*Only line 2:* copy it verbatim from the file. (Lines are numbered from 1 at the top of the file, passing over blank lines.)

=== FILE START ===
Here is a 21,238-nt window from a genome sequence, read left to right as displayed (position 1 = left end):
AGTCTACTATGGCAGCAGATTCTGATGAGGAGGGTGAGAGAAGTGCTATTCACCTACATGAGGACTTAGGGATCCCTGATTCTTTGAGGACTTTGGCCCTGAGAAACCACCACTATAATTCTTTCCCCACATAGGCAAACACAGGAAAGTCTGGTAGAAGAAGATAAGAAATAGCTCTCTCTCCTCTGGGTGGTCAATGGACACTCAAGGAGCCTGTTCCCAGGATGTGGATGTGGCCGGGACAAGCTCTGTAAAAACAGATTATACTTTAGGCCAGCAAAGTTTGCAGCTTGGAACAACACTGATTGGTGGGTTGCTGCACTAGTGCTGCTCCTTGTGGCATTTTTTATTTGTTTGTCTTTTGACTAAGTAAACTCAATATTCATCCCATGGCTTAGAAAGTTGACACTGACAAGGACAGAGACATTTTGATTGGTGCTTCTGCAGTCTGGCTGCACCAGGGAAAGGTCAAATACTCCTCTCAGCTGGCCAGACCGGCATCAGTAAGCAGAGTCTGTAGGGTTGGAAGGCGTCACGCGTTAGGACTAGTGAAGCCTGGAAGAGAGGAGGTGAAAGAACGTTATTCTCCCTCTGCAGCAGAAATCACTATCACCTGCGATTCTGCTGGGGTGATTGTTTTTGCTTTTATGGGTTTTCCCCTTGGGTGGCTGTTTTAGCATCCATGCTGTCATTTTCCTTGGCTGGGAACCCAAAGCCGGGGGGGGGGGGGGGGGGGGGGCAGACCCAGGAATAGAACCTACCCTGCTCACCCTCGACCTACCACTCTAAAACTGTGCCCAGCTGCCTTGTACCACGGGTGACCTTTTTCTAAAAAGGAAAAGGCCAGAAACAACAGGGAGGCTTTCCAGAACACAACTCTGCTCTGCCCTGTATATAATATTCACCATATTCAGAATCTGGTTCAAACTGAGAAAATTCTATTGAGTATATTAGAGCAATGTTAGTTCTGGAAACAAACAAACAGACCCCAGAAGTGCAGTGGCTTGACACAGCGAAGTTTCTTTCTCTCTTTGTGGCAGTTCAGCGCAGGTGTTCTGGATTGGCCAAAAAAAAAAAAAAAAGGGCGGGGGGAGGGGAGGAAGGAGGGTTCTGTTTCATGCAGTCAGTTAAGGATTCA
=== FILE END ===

AGTCTACTATGGCAGCAGATTCTGATGAGGAGGGTGAGAGAAGTGCTATTCACCTACATGAGGACTTAGGGATCCCTGATTCTTTGAGGACTTTGGCCCTGAGAAACCACCACTATAATTCTTTCCCCACATAGGCAAACACAGGAAAGTCTGGTAGAAGAAGATAAGAAATAGCTCTCTCTCCTCTGGGTGGTCAATGGACACTCAAGGAGCCTGTTCCCAGGATGTGGATGTGGCCGGGACAAGCTCTGTAAAAACAGATTATACTTTAGGCCAGCAAAGTTTGCAGCTTGGAACAACACTGATTGGTGGGTTGCTGCACTAGTGCTGCTCCTTGTGGCATTTTTTATTTGTTTGTCTTTTGACTAAGTAAACTCAATATTCATCCCATGGCTTAGAAAGTTGACACTGACAAGGACAGAGACATTTTGATTGGTGCTTCTGCAGTCTGGCTGCACCAGGGAAAGGTCAAATACTCCTCTCAGCTGGCCAGACCGGCATCAGTAAGCAGAGTCTGTAGGGTTGGAAGGCGTCACGCGTTAGGACTAGTGAAGCCTGGAAGAGAGGAGGTGAAAGAACGTTATTCTCCCTCTGCAGCAGAAATCACTATCACCTGCGATTCTGCTGGGGTGATTGTTTTTGCTTTTATGGGTTTTCCCCTTGGGTGGCTGTTTTAGCATCCATGCTGTCATTTTCCTTGGCTGGGAACCCAAAGCCGGGGGGGGGGGGGGGGGGGGGGCAGACCCAGGAATAGAACCTACCCTGCTCACCCTCGACCTACCACTCTAAAACTGTGCCCAGCTGCCTTGTACCACGGGTGACCTTTTTCTAAAAAGGAAAAGGCCAGAAACAACAGGGAGGCTTTCCAGAACACAACTCTGCTCTGCCCTGTATATAATATTCACCATATTCAGAATCTGGTTCAAACTGAGAAAATTCTATTGAGTATATTAGAGCAATGTTAGTTCTGGAAACAAACAAACAGACCCCAGAAGTGCAGTGGCTTGACACAGCGAAGTTTCTTTCTCTCTTTGTGGCAGTTCAGCGCAGGTGTTCTGGATTGGCCAAAAAAAAAAAAAAAAGGGCGGGGGGAGGGGAGGAAGGAGGGTTCTGTTTCATGCAGTCAGTTAAGGATTCA